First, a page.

Tuesday, September 30, 2008

Music Dementia

I visited my grandma.
I thought it would be fun
But she messed with my cerebrum
And my life has come undone.

It started out so innocent.
She thought it most sublime
To share with me the music
She enjoyed when in her prime.

To me it sounded sappy
But she started in to dance
To the music of her young days
Full of dubious romance.

Now other things she’s shown me
I’ve appreciated in the main,
But this is just disaster.
Lawrence Welk is on my brain!

The next day, sure as shootin’
I hummed some dumb refrain,
And my pals all choked with laughter.
Lawrence Welk was on my brain.

The music never goes away.
Revolving round I find
There’s no way to get rid of
Lawrence Welk tunes on your mind.

Well the next week I went back
And I tell you, sure as shootin’
Lawrence Welk was driven out!
Replaced by ole’ Wayne Newton…

©2008 Lisa Lynch

Midnight Raiders

The Ballad of the Midnight Raiders

It was late in the summer of seventy-eight.
A party was raging and it was getting kinda late.
The music was rockin’, the bass was loud and deep,
And no one ‘round that courtyard was getting any sleep.
It was humid, and hot, and windows were left open
‘Cause with no A.C. it was the only way of coping.
“Brother Jack,” says “Brother Gerry, “there’s no consideration,
The party ‘cross the courtyard gives me determination.
If we want some rest tonight the orgy has to stop,
So let us do some raiding. That cookie’s going to drop.”

Way down.
Watch out, boys!
That cookie’s going down.

They slipped out of their bunk beds and slid into their shoes.
They snuck across the courtyard—it was time to pay the dues.
Through the window of the party they could see the drunkards crazy.
They were thrashing, they were boozing, and their judgment was all hazy.
“This won’t be hard,” said Gerry. “They’ll never know what hit ‘em.
They’re smashed beyond all knowing. C’mon, Jack. Let’s git ‘em.”
Jack loosened light bulbs in the hallway so it was black as pitch,
‘Cause if they were caught, by golly, it would really be a bitch.
Meanwhile Gerry found the fuse box and the switch for ‘partment B.
“Like taking candy from a baby,” murmured Gerry with some glee.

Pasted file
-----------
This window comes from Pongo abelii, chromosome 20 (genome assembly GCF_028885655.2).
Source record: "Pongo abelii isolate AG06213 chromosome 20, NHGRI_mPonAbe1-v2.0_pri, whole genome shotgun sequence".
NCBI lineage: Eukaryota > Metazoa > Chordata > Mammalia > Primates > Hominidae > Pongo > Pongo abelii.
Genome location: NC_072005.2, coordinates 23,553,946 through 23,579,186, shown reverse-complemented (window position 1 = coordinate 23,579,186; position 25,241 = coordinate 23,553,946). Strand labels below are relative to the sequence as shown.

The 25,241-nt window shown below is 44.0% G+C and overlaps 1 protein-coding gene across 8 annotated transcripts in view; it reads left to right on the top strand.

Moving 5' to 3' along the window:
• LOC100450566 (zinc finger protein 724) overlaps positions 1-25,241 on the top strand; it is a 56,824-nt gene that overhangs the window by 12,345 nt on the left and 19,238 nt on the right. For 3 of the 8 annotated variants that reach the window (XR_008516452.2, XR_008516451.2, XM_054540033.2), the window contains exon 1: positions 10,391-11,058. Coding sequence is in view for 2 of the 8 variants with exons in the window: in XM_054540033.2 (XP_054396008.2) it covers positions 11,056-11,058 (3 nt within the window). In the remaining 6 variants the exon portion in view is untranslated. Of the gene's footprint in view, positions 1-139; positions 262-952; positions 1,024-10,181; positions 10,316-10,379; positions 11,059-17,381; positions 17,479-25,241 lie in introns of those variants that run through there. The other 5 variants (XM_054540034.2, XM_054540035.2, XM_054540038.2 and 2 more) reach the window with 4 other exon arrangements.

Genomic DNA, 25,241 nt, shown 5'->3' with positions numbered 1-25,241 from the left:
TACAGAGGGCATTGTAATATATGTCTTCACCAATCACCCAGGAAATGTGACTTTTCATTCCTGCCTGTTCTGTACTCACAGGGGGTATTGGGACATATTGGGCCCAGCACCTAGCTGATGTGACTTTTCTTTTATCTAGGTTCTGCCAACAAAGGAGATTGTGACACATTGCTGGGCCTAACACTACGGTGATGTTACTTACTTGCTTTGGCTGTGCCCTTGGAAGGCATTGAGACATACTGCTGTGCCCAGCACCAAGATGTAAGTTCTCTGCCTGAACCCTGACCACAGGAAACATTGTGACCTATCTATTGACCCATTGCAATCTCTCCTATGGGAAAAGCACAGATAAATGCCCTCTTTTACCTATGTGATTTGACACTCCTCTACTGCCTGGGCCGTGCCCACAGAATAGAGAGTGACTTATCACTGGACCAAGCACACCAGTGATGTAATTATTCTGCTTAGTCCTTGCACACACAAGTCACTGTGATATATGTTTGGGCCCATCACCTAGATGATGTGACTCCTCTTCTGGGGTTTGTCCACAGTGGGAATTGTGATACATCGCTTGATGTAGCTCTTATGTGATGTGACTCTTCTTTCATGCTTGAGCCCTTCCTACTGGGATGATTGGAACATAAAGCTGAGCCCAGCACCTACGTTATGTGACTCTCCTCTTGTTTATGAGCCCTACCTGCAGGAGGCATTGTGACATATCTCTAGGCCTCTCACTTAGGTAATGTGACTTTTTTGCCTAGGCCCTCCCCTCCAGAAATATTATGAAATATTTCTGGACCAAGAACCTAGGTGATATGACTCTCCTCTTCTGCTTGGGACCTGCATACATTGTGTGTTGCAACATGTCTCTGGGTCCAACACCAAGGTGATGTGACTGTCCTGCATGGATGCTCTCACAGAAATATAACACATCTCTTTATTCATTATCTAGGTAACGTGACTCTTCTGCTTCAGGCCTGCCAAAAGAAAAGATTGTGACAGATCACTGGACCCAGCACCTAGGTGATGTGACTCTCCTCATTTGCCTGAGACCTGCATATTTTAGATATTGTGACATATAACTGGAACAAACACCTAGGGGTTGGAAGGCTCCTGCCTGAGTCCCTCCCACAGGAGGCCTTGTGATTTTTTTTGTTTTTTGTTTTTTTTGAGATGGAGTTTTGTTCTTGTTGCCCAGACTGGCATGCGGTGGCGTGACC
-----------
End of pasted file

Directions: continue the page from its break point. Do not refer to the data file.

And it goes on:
Way down.
Watch out, boys!
That cookie’s going down.

Now half the plan was making peace and calling it a day.
The other half was crucial: it was keeping it that way.
“Just one more step,” says Gerry, “to execute the plan.
We must batten down the hatches, and do it with elan.
We have no lock to keep them from the hallway to the fuse,
So we must make them think it’s locked. We must come up with a ruse.”
Jack took some twigs off of the ground and in the crack he crammed
So that the door appeared as locked, and yet was only jammed.
“Now pull the plug,” said Gerry, “and then we will get even.
There’s an exit from the fuse room, a real good way of leavin’.

Way down.
Watch out, boys!
That cookie’s going down.

The plug was pulled, my hearties, and the silence, it was golden.
Other tenants on the courtyard to the raiders were beholden.
Jack and Gerry crossed the courtyard in the deepest black of cover
But a moment they did pause. At the party window they did hover.
The cursing it was mighty fierce, but soon it settled down,
And peace once more began to rule that side of Ypsi town.
Next time you’re at a party and the hour is getting later,
Remember all your neighbors, friends: they might be midnight raiders.
They’ll plot ‘gainst you and all is lost. Your noise they’ll come to end it,
For silence calls for justice, and the raiders will defend it.

Way down.
Watch out, boys!
The cookie was shut down.

©2008 Lisa Lynch

You Have to Write 'Em Before You Can Teach 'Em

I was asked to teach a lesson on ... sonnets! So I thought I should try it myself before asking my students to do it. The iambic pentameter rule is just about impossible, but I got the syllables per line and rhyming pattern to work. So here are my first three attempts.

Sonnet 1
Light eternal within our souls desire:
A deep, longing hunger unsatisfied.
Wandering ever, we seek a bonfire
To warm the lonely emptiness denied.
Too often pallid replacements parade
As luminous imposters of support,
And our withered, accepting spirits fade
While lasting visions of heaven abort.
But happy the thirst-stricken, striving one
Whose appetite only the real food craves
Till stumbling and weary and nearly done
She finds the host bread and blood wine that saves.
Poured down to us from eternal ladle,
Jesus slakes thirst from his lowly cradle.

Sonnet 2
Rapid-fire sound bites blast embattled brains
Till our defenseless resistance falters
And we surrender all that yet remains
At the feet of advertising altars.
Shell out big bucks for material goods
To embiggen status and sex appeal!
Snared, you will never get out of the woods
Of shallow values based on how you feel.
But silence offers a golden retreat
To the discerning taste of odd thinkers
Who deafen ears to the ad man’s drum beat.
Of solitude’s wisdom they’re deep drinkers.
A fool listens not, neither he takes heed,
But the wise sow in silence better seed.

Sonnet 3
Evil advances covered by dark night,
When shadows hide ominous, lurking dread
Of quick death or massive towering might
Falling mercilessly upon our head.
We stumble and cry out in fear and shame
Hoping a hero will espy our plight,
Will know that destiny calls him to fame,
Come to our rescue and put up a fight.
Battling brutally all over the town,
The crowds gasp at his strength and endurance,
While buildings get smashed and are tumbled down,
And agents groan at cost of insurance.
Fear not, you who cower without hope’s light
For you’ll be delivered by this Dark Knight.